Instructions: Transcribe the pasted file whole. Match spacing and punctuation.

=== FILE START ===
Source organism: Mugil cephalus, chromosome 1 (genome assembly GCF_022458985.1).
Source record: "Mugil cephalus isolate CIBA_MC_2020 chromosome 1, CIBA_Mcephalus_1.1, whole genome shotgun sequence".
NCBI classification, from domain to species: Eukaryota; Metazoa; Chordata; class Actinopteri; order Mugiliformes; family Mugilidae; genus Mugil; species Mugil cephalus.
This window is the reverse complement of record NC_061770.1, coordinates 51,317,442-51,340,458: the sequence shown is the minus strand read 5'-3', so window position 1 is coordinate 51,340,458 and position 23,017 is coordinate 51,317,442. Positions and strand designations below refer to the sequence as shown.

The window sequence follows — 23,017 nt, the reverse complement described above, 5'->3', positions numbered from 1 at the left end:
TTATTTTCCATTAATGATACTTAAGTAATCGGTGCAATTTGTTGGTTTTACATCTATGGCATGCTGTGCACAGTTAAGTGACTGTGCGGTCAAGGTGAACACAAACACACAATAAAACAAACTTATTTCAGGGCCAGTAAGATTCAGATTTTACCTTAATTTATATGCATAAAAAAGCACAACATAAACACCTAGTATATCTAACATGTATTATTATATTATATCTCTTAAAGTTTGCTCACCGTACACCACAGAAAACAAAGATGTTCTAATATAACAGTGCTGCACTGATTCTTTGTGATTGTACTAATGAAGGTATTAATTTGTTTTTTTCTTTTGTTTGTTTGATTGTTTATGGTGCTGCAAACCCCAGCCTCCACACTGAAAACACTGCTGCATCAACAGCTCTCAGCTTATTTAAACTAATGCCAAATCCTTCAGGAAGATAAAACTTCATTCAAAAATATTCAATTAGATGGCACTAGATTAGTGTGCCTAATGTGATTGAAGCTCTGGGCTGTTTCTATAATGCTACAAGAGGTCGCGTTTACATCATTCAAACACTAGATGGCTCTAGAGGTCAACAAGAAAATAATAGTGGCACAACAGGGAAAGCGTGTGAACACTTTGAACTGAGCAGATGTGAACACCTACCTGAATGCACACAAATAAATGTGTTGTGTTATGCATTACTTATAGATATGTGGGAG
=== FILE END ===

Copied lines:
Source organism: Mugil cephalus, chromosome 1 (genome assembly GCF_022458985.1).
Source record: "Mugil cephalus isolate CIBA_MC_2020 chromosome 1, CIBA_Mcephalus_1.1, whole genome shotgun sequence".
NCBI classification, from domain to species: Eukaryota; Metazoa; Chordata; class Actinopteri; order Mugiliformes; family Mugilidae; genus Mugil; species Mugil cephalus.
This window is the reverse complement of record NC_061770.1, coordinates 51,317,442-51,340,458: the sequence shown is the minus strand read 5'-3', so window position 1 is coordinate 51,340,458 and position 23,017 is coordinate 51,317,442. Positions and strand designations below refer to the sequence as shown.

The window sequence follows — 23,017 nt, the reverse complement described above, 5'->3', positions numbered from 1 at the left end:
TTATTTTCCATTAATGATACTTAAGTAATCGGTGCAATTTGTTGGTTTTACATCTATGGCATGCTGTGCACAGTTAAGTGACTGTGCGGTCAAGGTGAACACAAACACACAATAAAACAAACTTATTTCAGGGCCAGTAAGATTCAGATTTTACCTTAATTTATATGCATAAAAAAGCACAACATAAACACCTAGTATATCTAACATGTATTATTATATTATATCTCTTAAAGTTTGCTCACCGTACACCACAGAAAACAAAGATGTTCTAATATAACAGTGCTGCACTGATTCTTTGTGATTGTACTAATGAAGGTATTAATTTGTTTTTTTCTTTTGTTTGTTTGATTGTTTATGGTGCTGCAAACCCCAGCCTCCACACTGAAAACACTGCTGCATCAACAGCTCTCAGCTTATTTAAACTAATGCCAAATCCTTCAGGAAGATAAAACTTCATTCAAAAATATTCAATTAGATGGCACTAGATTAGTGTGCCTAATGTGATTGAAGCTCTGGGCTGTTTCTATAATGCTACAAGAGGTCGCGTTTACATCATTCAAACACTAGATGGCTCTAGAGGTCAACAAGAAAATAATAGTGGCACAACAGGGAAAGCGTGTGAACACTTTGAACTGAGCAGATGTGAACACCTACCTGAATGCACACAAATAAATGTGTTGTGTTATGCATTACTTATAGATATGTGGGAG